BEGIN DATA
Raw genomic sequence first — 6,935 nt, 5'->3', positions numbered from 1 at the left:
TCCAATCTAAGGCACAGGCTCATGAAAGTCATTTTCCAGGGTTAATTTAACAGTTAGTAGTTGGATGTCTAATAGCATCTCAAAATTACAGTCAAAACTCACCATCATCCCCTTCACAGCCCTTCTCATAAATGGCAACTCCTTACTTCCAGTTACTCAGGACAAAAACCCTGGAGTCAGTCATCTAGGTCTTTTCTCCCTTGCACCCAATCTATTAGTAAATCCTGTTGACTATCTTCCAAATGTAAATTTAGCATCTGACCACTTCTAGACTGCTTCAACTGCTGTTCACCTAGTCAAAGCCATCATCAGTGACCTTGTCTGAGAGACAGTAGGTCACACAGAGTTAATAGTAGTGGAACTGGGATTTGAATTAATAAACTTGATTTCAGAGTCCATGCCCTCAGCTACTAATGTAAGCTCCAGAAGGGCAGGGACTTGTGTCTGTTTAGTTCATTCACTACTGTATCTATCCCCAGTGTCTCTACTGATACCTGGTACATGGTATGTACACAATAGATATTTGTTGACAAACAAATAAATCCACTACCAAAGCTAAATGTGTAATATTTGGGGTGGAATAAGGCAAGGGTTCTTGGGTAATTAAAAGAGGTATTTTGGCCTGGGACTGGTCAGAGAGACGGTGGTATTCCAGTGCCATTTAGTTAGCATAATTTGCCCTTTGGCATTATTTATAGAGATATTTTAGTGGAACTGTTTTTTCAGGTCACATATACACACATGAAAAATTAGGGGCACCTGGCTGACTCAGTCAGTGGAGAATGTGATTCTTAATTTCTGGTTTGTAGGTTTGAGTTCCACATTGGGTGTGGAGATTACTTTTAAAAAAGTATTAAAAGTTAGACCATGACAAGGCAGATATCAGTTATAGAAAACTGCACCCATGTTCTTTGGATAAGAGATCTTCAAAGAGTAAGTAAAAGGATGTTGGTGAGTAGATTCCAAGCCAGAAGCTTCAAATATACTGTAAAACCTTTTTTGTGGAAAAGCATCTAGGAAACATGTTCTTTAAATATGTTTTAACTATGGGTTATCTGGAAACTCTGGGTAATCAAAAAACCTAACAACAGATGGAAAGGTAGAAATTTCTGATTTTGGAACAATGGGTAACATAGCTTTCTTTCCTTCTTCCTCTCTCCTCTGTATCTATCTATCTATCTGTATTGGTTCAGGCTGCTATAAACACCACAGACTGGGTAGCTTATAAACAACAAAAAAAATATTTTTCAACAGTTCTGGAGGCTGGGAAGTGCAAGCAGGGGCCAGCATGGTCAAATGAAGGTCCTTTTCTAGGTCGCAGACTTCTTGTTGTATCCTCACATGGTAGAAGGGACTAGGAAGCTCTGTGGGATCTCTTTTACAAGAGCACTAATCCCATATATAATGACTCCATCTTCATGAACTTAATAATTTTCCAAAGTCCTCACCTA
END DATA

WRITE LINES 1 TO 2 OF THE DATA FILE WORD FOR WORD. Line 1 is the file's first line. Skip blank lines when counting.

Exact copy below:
Raw genomic sequence first — 6,935 nt, 5'->3', positions numbered from 1 at the left:
TCCAATCTAAGGCACAGGCTCATGAAAGTCATTTTCCAGGGTTAATTTAACAGTTAGTAGTTGGATGTCTAATAGCATCTCAAAATTACAGTCAAAACTCACCATCATCCCCTTCACAGCCCTTCTCATAAATGGCAACTCCTTACTTCCAGTTACTCAGGACAAAAACCCTGGAGTCAGTCATCTAGGTCTTTTCTCCCTTGCACCCAATCTATTAGTAAATCCTGTTGACTATCTTCCAAATGTAAATTTAGCATCTGACCACTTCTAGACTGCTTCAACTGCTGTTCACCTAGTCAAAGCCATCATCAGTGACCTTGTCTGAGAGACAGTAGGTCACACAGAGTTAATAGTAGTGGAACTGGGATTTGAATTAATAAACTTGATTTCAGAGTCCATGCCCTCAGCTACTAATGTAAGCTCCAGAAGGGCAGGGACTTGTGTCTGTTTAGTTCATTCACTACTGTATCTATCCCCAGTGTCTCTACTGATACCTGGTACATGGTATGTACACAATAGATATTTGTTGACAAACAAATAAATCCACTACCAAAGCTAAATGTGTAATATTTGGGGTGGAATAAGGCAAGGGTTCTTGGGTAATTAAAAGAGGTATTTTGGCCTGGGACTGGTCAGAGAGACGGTGGTATTCCAGTGCCATTTAGTTAGCATAATTTGCCCTTTGGCATTATTTATAGAGATATTTTAGTGGAACTGTTTTTTCAGGTCACATATACACACATGAAAAATTAGGGGCACCTGGCTGACTCAGTCAGTGGAGAATGTGATTCTTAATTTCTGGTTTGTAGGTTTGAGTTCCACATTGGGTGTGGAGATTACTTTTAAAAAAGTATTAAAAGTTAGACCATGACAAGGCAGATATCAGTTATAGAAAACTGCACCCATGTTCTTTGGATAAGAGATCTTCAAAGAGTAAGTAAAAGGATGTTGGTGAGTAGATTCCAAGCCAGAAGCTTCAAATATACTGTAAAACCTTTTTTGTGGAAAAGCATCTAGGAAACATGTTCTTTAAATATGTTTTAACTATGGGTTATCTGGAAACTCTGGGTAATCAAAAAACCTAACAACAGATGGAAAGGTAGAAATTTCTGATTTTGGAACAATGGGTAACATAGCTTTCTTTCCTTCTTCCTCTCTCCTCTGTATCTATCTATCTATCTGTATTGGTTCAGGCTGCTATAAACACCACAGACTGGGTAGCTTATAAACAACAAAAAAAATATTTTTCAACAGTTCTGGAGGCTGGGAAGTGCAAGCAGGGGCCAGCATGGTCAAATGAAGGTCCTTTTCTAGGTCGCAGACTTCTTGTTGTATCCTCACATGGTAGAAGGGACTAGGAAGCTCTGTGGGATCTCTTTTACAAGAGCACTAATCCCATATATAATGACTCCATCTTCATGAACTTAATAATTTTCCAAAGTCCTCACCTA